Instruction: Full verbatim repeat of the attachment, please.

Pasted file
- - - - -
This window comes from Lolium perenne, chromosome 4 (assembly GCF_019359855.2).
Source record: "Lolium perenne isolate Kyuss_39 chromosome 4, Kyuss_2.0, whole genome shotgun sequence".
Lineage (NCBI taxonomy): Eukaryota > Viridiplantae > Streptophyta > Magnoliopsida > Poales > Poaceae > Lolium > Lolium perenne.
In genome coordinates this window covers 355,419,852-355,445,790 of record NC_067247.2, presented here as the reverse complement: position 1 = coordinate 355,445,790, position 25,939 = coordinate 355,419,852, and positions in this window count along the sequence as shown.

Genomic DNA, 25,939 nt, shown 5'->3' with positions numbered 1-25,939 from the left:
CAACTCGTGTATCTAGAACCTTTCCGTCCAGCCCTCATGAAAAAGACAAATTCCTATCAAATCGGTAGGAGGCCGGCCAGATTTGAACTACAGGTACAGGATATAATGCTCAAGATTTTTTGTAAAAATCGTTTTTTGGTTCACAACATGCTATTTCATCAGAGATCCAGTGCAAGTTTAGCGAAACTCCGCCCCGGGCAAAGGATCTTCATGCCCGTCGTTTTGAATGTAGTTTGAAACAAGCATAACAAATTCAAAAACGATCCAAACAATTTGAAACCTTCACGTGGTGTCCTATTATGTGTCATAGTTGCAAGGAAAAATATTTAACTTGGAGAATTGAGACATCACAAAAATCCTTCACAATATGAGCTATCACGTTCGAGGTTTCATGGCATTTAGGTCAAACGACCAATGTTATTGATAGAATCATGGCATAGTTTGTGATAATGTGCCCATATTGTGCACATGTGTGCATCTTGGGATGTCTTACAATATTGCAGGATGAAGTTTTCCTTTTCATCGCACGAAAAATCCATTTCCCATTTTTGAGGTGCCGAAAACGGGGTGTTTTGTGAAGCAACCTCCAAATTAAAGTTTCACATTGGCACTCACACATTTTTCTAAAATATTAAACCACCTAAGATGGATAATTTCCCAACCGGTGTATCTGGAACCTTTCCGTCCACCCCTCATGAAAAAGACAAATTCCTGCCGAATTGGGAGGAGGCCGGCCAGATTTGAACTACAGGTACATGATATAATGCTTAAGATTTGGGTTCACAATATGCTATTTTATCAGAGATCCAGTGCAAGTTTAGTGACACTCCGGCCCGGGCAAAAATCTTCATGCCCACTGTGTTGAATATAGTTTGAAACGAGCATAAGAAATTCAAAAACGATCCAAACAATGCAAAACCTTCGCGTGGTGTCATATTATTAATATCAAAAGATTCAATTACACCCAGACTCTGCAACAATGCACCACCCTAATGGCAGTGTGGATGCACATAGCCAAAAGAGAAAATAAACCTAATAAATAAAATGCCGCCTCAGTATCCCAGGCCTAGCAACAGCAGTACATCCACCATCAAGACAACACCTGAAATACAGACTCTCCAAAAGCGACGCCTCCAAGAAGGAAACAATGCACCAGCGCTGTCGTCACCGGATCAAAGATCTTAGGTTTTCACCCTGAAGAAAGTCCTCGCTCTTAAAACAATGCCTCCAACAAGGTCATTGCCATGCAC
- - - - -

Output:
This window comes from Lolium perenne, chromosome 4 (assembly GCF_019359855.2).
Source record: "Lolium perenne isolate Kyuss_39 chromosome 4, Kyuss_2.0, whole genome shotgun sequence".
Lineage (NCBI taxonomy): Eukaryota > Viridiplantae > Streptophyta > Magnoliopsida > Poales > Poaceae > Lolium > Lolium perenne.
In genome coordinates this window covers 355,419,852-355,445,790 of record NC_067247.2, presented here as the reverse complement: position 1 = coordinate 355,445,790, position 25,939 = coordinate 355,419,852, and positions in this window count along the sequence as shown.

Genomic DNA, 25,939 nt, shown 5'->3' with positions numbered 1-25,939 from the left:
CAACTCGTGTATCTAGAACCTTTCCGTCCAGCCCTCATGAAAAAGACAAATTCCTATCAAATCGGTAGGAGGCCGGCCAGATTTGAACTACAGGTACAGGATATAATGCTCAAGATTTTTTGTAAAAATCGTTTTTTGGTTCACAACATGCTATTTCATCAGAGATCCAGTGCAAGTTTAGCGAAACTCCGCCCCGGGCAAAGGATCTTCATGCCCGTCGTTTTGAATGTAGTTTGAAACAAGCATAACAAATTCAAAAACGATCCAAACAATTTGAAACCTTCACGTGGTGTCCTATTATGTGTCATAGTTGCAAGGAAAAATATTTAACTTGGAGAATTGAGACATCACAAAAATCCTTCACAATATGAGCTATCACGTTCGAGGTTTCATGGCATTTAGGTCAAACGACCAATGTTATTGATAGAATCATGGCATAGTTTGTGATAATGTGCCCATATTGTGCACATGTGTGCATCTTGGGATGTCTTACAATATTGCAGGATGAAGTTTTCCTTTTCATCGCACGAAAAATCCATTTCCCATTTTTGAGGTGCCGAAAACGGGGTGTTTTGTGAAGCAACCTCCAAATTAAAGTTTCACATTGGCACTCACACATTTTTCTAAAATATTAAACCACCTAAGATGGATAATTTCCCAACCGGTGTATCTGGAACCTTTCCGTCCACCCCTCATGAAAAAGACAAATTCCTGCCGAATTGGGAGGAGGCCGGCCAGATTTGAACTACAGGTACATGATATAATGCTTAAGATTTGGGTTCACAATATGCTATTTTATCAGAGATCCAGTGCAAGTTTAGTGACACTCCGGCCCGGGCAAAAATCTTCATGCCCACTGTGTTGAATATAGTTTGAAACGAGCATAAGAAATTCAAAAACGATCCAAACAATGCAAAACCTTCGCGTGGTGTCATATTATTAATATCAAAAGATTCAATTACACCCAGACTCTGCAACAATGCACCACCCTAATGGCAGTGTGGATGCACATAGCCAAAAGAGAAAATAAACCTAATAAATAAAATGCCGCCTCAGTATCCCAGGCCTAGCAACAGCAGTACATCCACCATCAAGACAACACCTGAAATACAGACTCTCCAAAAGCGACGCCTCCAAGAAGGAAACAATGCACCAGCGCTGTCGTCACCGGATCAAAGATCTTAGGTTTTCACCCTGAAGAAAGTCCTCGCTCTTAAAACAATGCCTCCAACAAGGTCATTGCCATGCAC